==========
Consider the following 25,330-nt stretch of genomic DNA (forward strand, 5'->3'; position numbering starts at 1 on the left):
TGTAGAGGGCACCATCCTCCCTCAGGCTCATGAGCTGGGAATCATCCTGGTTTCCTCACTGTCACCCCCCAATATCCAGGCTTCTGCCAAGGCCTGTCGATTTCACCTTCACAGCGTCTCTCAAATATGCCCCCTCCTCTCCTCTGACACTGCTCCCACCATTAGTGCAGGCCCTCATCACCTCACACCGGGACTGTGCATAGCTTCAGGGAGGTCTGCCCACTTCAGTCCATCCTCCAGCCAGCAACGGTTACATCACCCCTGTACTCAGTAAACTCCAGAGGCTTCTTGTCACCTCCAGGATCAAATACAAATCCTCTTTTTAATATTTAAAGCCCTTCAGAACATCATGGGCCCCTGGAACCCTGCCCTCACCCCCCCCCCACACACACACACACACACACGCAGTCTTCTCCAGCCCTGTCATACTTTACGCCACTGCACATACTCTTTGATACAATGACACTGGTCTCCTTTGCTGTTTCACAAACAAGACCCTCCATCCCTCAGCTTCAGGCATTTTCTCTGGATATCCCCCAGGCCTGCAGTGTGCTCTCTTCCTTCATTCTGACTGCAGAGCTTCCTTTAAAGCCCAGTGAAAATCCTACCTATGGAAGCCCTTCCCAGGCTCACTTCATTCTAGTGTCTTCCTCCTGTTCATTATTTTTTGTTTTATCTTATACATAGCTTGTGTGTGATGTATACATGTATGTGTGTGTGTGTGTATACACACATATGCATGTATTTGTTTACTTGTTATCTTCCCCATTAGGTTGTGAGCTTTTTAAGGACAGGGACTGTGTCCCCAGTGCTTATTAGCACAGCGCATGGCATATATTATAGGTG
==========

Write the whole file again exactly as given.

Consider the following 25,330-nt stretch of genomic DNA (forward strand, 5'->3'; position numbering starts at 1 on the left):
TGTAGAGGGCACCATCCTCCCTCAGGCTCATGAGCTGGGAATCATCCTGGTTTCCTCACTGTCACCCCCCAATATCCAGGCTTCTGCCAAGGCCTGTCGATTTCACCTTCACAGCGTCTCTCAAATATGCCCCCTCCTCTCCTCTGACACTGCTCCCACCATTAGTGCAGGCCCTCATCACCTCACACCGGGACTGTGCATAGCTTCAGGGAGGTCTGCCCACTTCAGTCCATCCTCCAGCCAGCAACGGTTACATCACCCCTGTACTCAGTAAACTCCAGAGGCTTCTTGTCACCTCCAGGATCAAATACAAATCCTCTTTTTAATATTTAAAGCCCTTCAGAACATCATGGGCCCCTGGAACCCTGCCCTCACCCCCCCCCCACACACACACACACACACACGCAGTCTTCTCCAGCCCTGTCATACTTTACGCCACTGCACATACTCTTTGATACAATGACACTGGTCTCCTTTGCTGTTTCACAAACAAGACCCTCCATCCCTCAGCTTCAGGCATTTTCTCTGGATATCCCCCAGGCCTGCAGTGTGCTCTCTTCCTTCATTCTGACTGCAGAGCTTCCTTTAAAGCCCAGTGAAAATCCTACCTATGGAAGCCCTTCCCAGGCTCACTTCATTCTAGTGTCTTCCTCCTGTTCATTATTTTTTGTTTTATCTTATACATAGCTTGTGTGTGATGTATACATGTATGTGTGTGTGTGTGTATACACACATATGCATGTATTTGTTTACTTGTTATCTTCCCCATTAGGTTGTGAGCTTTTTAAGGACAGGGACTGTGTCCCCAGTGCTTATTAGCACAGCGCATGGCATATATTATAGGTG